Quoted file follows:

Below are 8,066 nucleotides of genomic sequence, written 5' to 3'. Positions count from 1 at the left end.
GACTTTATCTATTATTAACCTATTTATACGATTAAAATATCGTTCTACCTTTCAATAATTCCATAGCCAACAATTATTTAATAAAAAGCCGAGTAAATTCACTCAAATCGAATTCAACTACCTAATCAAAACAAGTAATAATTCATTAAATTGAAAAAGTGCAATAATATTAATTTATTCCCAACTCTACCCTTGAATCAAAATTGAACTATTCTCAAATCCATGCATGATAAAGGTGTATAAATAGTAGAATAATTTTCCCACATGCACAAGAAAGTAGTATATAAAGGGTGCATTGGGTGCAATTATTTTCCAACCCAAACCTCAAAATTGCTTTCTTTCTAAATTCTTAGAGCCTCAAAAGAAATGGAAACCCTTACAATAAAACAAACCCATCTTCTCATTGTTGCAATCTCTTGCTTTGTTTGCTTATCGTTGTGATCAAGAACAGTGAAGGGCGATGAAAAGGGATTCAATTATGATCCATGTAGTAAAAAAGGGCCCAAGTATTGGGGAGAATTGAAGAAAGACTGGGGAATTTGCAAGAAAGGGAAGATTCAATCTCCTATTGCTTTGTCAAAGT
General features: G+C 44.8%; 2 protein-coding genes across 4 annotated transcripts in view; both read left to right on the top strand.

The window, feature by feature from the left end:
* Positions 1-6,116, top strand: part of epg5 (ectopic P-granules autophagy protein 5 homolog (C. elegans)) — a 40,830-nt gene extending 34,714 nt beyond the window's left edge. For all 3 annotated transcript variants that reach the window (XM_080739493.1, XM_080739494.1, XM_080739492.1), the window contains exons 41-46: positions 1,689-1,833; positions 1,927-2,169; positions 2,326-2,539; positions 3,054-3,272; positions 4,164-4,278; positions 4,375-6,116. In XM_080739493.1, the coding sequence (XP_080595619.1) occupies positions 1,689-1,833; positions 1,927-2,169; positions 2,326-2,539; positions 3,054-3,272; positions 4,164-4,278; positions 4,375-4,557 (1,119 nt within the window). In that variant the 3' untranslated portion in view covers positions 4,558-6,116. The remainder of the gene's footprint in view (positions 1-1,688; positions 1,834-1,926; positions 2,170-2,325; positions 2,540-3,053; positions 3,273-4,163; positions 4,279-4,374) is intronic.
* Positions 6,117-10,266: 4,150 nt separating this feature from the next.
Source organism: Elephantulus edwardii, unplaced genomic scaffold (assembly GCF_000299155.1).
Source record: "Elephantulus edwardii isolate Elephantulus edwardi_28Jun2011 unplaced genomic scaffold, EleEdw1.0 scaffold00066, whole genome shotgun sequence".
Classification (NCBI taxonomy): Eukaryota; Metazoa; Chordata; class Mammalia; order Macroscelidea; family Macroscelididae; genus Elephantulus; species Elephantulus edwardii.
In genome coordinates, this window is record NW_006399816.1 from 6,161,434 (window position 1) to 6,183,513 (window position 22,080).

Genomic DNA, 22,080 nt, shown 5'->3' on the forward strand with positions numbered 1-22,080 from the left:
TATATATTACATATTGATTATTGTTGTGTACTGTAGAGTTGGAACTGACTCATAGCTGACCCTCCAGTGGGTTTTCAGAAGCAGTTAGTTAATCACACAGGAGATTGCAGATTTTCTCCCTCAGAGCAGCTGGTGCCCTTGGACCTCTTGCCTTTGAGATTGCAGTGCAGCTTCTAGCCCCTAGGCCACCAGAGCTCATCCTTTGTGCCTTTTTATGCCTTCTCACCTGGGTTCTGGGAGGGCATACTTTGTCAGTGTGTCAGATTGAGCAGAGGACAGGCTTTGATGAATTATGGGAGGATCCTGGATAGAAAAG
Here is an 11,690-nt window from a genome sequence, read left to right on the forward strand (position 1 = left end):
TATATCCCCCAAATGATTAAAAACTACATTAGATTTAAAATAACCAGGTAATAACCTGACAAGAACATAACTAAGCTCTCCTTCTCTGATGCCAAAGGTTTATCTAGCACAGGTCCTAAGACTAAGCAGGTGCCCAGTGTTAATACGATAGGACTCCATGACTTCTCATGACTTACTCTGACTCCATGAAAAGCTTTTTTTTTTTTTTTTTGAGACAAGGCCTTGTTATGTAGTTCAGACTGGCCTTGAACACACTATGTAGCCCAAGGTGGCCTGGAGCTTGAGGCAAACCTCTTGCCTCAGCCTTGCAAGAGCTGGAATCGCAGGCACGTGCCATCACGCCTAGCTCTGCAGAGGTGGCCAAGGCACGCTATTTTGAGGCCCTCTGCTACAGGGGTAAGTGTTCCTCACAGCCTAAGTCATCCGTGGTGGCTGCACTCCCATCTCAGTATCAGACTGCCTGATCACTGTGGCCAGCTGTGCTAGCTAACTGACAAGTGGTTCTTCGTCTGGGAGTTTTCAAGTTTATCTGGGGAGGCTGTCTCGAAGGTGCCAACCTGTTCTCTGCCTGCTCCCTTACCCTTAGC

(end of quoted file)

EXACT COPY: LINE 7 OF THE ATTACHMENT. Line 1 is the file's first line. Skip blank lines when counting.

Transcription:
Source organism: Elephantulus edwardii, unplaced genomic scaffold (assembly GCF_000299155.1).